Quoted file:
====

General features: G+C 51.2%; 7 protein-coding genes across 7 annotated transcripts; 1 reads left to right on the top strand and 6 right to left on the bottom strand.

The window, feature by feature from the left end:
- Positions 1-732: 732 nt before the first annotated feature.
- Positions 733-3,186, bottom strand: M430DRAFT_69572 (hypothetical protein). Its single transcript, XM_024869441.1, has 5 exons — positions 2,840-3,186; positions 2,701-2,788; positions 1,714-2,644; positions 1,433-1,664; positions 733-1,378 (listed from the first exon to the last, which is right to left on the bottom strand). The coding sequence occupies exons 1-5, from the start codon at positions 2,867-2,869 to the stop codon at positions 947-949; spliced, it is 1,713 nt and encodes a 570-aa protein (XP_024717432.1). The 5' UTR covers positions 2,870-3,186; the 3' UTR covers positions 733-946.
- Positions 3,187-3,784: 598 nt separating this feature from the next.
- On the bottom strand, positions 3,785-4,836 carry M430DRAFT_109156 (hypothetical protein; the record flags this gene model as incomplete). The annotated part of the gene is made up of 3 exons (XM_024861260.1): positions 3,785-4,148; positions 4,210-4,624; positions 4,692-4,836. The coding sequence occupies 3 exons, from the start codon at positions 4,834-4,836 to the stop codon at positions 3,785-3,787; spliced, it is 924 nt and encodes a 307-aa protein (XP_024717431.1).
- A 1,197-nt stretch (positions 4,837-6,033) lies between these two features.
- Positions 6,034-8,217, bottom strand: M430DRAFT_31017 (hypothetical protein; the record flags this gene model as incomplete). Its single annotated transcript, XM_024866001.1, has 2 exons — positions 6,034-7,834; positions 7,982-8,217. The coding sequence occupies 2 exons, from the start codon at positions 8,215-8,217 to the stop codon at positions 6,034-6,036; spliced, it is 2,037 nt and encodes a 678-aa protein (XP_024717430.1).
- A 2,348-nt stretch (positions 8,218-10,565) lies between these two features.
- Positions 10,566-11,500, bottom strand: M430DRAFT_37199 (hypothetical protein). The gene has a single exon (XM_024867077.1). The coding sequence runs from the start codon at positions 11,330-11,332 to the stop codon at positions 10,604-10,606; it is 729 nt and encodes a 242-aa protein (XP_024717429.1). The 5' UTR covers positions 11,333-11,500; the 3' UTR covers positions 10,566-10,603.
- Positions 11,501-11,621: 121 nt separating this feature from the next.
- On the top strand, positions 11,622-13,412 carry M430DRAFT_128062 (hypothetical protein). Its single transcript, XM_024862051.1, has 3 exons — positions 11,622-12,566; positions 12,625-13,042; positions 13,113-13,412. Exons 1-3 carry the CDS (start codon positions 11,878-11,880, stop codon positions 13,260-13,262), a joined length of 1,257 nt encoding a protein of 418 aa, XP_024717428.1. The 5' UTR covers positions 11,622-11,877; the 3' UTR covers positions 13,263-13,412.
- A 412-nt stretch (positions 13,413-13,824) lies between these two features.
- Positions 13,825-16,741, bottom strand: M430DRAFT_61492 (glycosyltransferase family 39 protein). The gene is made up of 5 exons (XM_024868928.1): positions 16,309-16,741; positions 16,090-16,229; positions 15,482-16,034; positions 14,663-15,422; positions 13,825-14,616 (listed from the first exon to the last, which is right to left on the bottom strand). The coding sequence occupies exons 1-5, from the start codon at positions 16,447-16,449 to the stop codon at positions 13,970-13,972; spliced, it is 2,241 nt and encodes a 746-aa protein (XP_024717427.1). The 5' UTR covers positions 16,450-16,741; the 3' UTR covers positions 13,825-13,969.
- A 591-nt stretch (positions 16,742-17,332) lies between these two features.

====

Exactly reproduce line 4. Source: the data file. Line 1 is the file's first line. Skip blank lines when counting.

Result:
- Positions 733-3,186, bottom strand: M430DRAFT_69572 (hypothetical protein). Its single transcript, XM_024869441.1, has 5 exons — positions 2,840-3,186; positions 2,701-2,788; positions 1,714-2,644; positions 1,433-1,664; positions 733-1,378 (listed from the first exon to the last, which is right to left on the bottom strand). The coding sequence occupies exons 1-5, from the start codon at positions 2,867-2,869 to the stop codon at positions 947-949; spliced, it is 1,713 nt and encodes a 570-aa protein (XP_024717432.1). The 5' UTR covers positions 2,870-3,186; the 3' UTR covers positions 733-946.